Brighty the Mule and the Cocktail

Years ago Karl surprised me with one of our first trips together. He didn’t tell me where we were going, just that I would love it. At the time we lived in Costa Mesa, California, and started driving on Highway 15. Instead of heading off toward Las Vegas, which is where I thought we were going, we verged off to the right and drove into the night toward the Grand Canyon. Karl kept it a secret until he led me with my eyes closed to the edge of the South Rim. As I opened my eyes, the expanse was thrilling and surprising. If you’ve never experienced the awe of the Grand Canyon, you just think people are exaggerating about the feeling and the views. The overall spaciousness and beauty is breathtaking.

We’ve returned several times throughout the years, hiking the Bright Angel Trail on a nine mile round trip to Indian Gardens, camping with our small children, having breakfast with a view in the Arizona Room Restaurant at Bright Angel Lodge. But one thing we have always wanted to do was to drive to the North Rim of the Grand Canyon, and experience that perspective of the Canyon.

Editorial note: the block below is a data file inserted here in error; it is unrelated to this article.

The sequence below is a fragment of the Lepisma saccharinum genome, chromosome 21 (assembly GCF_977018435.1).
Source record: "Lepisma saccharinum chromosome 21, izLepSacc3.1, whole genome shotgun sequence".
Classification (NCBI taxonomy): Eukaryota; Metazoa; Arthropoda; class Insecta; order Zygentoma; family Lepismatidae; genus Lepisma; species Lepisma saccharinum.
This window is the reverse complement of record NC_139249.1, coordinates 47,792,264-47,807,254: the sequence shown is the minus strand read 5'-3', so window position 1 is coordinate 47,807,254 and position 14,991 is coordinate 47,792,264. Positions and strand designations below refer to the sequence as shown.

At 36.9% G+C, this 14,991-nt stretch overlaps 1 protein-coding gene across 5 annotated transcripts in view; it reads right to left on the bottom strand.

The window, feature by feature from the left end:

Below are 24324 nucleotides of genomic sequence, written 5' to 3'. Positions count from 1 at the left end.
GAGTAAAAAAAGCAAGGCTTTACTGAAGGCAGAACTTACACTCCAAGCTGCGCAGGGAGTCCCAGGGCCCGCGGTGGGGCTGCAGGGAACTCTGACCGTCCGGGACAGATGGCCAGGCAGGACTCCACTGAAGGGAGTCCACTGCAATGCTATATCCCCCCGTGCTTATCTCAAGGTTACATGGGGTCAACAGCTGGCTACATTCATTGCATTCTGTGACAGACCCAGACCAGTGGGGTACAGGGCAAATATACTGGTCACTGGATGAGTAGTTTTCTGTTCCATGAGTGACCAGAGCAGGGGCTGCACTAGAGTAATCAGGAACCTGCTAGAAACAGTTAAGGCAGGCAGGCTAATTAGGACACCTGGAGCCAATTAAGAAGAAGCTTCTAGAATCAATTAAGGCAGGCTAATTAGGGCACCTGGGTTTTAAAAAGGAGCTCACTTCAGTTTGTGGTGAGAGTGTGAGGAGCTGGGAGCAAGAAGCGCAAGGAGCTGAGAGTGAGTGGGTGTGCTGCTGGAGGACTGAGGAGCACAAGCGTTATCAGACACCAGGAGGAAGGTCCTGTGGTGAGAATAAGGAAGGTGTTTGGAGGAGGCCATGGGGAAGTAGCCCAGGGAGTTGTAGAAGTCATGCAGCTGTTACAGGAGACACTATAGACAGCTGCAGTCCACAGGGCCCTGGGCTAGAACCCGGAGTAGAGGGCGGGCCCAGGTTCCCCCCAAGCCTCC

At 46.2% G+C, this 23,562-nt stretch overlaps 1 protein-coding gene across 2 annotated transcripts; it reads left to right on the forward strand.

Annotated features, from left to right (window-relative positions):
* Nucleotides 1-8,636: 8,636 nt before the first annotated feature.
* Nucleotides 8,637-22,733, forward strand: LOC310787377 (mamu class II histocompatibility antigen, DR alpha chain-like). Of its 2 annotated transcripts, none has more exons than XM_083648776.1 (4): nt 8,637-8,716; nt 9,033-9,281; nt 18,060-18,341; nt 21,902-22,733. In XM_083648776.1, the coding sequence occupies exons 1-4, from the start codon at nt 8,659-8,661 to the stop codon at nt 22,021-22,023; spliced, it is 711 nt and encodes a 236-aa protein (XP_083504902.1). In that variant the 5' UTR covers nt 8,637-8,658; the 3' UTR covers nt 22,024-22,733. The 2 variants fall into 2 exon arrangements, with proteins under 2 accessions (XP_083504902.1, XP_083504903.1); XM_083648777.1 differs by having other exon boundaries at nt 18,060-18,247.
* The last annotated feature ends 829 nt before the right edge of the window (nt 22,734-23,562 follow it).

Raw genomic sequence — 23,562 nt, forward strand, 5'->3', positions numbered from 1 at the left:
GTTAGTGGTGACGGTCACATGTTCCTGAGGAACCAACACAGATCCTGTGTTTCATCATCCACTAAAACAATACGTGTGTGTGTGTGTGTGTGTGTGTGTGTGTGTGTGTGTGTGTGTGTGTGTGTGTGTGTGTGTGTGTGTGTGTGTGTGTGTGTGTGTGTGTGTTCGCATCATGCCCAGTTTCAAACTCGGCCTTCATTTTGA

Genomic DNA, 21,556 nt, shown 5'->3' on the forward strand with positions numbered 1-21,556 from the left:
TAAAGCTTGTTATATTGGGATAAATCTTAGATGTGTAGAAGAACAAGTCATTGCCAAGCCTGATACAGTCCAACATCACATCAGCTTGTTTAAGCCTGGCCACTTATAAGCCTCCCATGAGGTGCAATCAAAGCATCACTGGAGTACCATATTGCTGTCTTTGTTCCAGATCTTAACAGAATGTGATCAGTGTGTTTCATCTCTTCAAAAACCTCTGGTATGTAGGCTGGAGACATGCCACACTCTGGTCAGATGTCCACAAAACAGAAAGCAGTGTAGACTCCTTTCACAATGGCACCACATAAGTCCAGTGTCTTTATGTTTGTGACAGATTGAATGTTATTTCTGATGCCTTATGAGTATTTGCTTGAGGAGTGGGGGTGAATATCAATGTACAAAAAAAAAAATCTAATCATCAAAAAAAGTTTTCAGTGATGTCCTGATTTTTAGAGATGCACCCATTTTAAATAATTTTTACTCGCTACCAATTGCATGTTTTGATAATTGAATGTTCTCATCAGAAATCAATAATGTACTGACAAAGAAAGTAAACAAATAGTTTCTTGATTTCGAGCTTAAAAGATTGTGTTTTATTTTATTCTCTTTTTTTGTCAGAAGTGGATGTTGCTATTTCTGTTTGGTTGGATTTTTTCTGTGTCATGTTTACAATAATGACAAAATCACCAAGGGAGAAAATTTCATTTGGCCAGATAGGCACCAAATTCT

This past April, we were able to get away. We flew into Las Vegas, rented a car, and headed through Zion National Park toward the North Rim of the Grand Canyon. The traffic was nonexistent, and the scenery was sublime. Along the way we encountered large herds of mule deer in an open meadow.  As the evening was approaching, we arrived at the North Rim. What a surprise to see a modest stone lodge built into the canyon ledge made with local Kaibab limestone rocks and Poderosa pine timbers. A limited number of cabins are available for lodging, so we quickly snapped one up.

We had some time before dinner and wandered around to take in the sights. We encountered a bronze statue of a local celebrity, Brighty the Mule. Originally named “Bright Angel” after a creek that flowed into the Grand Canyon, Brighty spent summers carrying water from a spring below the rim to accommodate tourists coming to the Canyon in the late 1890’s. He was gentle and quite popular with children, so popular that a children’s novel and movie was made about him!

So in honor of Brighty, we decided to have a cocktail before dinner, sit at the outdoor seating, and take in the views. The popular offering was their own version of the Moscow Mule, named the Brighty at the North Rim. So yummy! So from this point on, whenever I order a Moscow Mule, I always say, “I’ll have a Brighty, please!”


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